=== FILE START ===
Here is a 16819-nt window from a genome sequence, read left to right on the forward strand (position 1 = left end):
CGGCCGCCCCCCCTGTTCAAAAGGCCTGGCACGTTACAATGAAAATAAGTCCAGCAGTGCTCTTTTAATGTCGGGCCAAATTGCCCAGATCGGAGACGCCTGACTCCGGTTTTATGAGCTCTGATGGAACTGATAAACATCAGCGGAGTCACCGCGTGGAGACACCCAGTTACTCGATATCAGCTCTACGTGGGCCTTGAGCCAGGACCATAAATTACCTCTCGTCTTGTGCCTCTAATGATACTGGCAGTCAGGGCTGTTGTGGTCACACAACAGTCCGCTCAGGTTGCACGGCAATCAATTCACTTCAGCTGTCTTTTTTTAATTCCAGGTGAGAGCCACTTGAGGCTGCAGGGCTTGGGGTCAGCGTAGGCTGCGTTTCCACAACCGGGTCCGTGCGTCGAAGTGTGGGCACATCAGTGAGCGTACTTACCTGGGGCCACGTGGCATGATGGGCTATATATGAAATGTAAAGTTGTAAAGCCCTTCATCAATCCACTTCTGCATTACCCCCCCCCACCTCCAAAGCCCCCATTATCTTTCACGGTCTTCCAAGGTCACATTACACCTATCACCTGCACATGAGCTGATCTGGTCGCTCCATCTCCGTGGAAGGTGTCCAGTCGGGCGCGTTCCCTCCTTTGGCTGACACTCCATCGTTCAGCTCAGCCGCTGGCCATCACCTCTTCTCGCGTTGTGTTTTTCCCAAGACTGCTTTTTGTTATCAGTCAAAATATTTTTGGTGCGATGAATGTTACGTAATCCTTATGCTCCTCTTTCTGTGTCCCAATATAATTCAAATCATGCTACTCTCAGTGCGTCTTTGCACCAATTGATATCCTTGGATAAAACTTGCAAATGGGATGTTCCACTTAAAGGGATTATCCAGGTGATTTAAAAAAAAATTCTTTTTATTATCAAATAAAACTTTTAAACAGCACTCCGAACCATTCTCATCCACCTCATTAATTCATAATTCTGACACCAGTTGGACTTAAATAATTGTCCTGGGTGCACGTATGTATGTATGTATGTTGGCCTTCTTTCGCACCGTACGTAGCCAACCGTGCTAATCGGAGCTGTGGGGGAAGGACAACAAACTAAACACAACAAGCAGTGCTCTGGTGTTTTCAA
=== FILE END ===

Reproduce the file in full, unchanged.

Here is a 16819-nt window from a genome sequence, read left to right on the forward strand (position 1 = left end):
CGGCCGCCCCCCCTGTTCAAAAGGCCTGGCACGTTACAATGAAAATAAGTCCAGCAGTGCTCTTTTAATGTCGGGCCAAATTGCCCAGATCGGAGACGCCTGACTCCGGTTTTATGAGCTCTGATGGAACTGATAAACATCAGCGGAGTCACCGCGTGGAGACACCCAGTTACTCGATATCAGCTCTACGTGGGCCTTGAGCCAGGACCATAAATTACCTCTCGTCTTGTGCCTCTAATGATACTGGCAGTCAGGGCTGTTGTGGTCACACAACAGTCCGCTCAGGTTGCACGGCAATCAATTCACTTCAGCTGTCTTTTTTTAATTCCAGGTGAGAGCCACTTGAGGCTGCAGGGCTTGGGGTCAGCGTAGGCTGCGTTTCCACAACCGGGTCCGTGCGTCGAAGTGTGGGCACATCAGTGAGCGTACTTACCTGGGGCCACGTGGCATGATGGGCTATATATGAAATGTAAAGTTGTAAAGCCCTTCATCAATCCACTTCTGCATTACCCCCCCCCACCTCCAAAGCCCCCATTATCTTTCACGGTCTTCCAAGGTCACATTACACCTATCACCTGCACATGAGCTGATCTGGTCGCTCCATCTCCGTGGAAGGTGTCCAGTCGGGCGCGTTCCCTCCTTTGGCTGACACTCCATCGTTCAGCTCAGCCGCTGGCCATCACCTCTTCTCGCGTTGTGTTTTTCCCAAGACTGCTTTTTGTTATCAGTCAAAATATTTTTGGTGCGATGAATGTTACGTAATCCTTATGCTCCTCTTTCTGTGTCCCAATATAATTCAAATCATGCTACTCTCAGTGCGTCTTTGCACCAATTGATATCCTTGGATAAAACTTGCAAATGGGATGTTCCACTTAAAGGGATTATCCAGGTGATTTAAAAAAAAATTCTTTTTATTATCAAATAAAACTTTTAAACAGCACTCCGAACCATTCTCATCCACCTCATTAATTCATAATTCTGACACCAGTTGGACTTAAATAATTGTCCTGGGTGCACGTATGTATGTATGTATGTTGGCCTTCTTTCGCACCGTACGTAGCCAACCGTGCTAATCGGAGCTGTGGGGGAAGGACAACAAACTAAACACAACAAGCAGTGCTCTGGTGTTTTCAA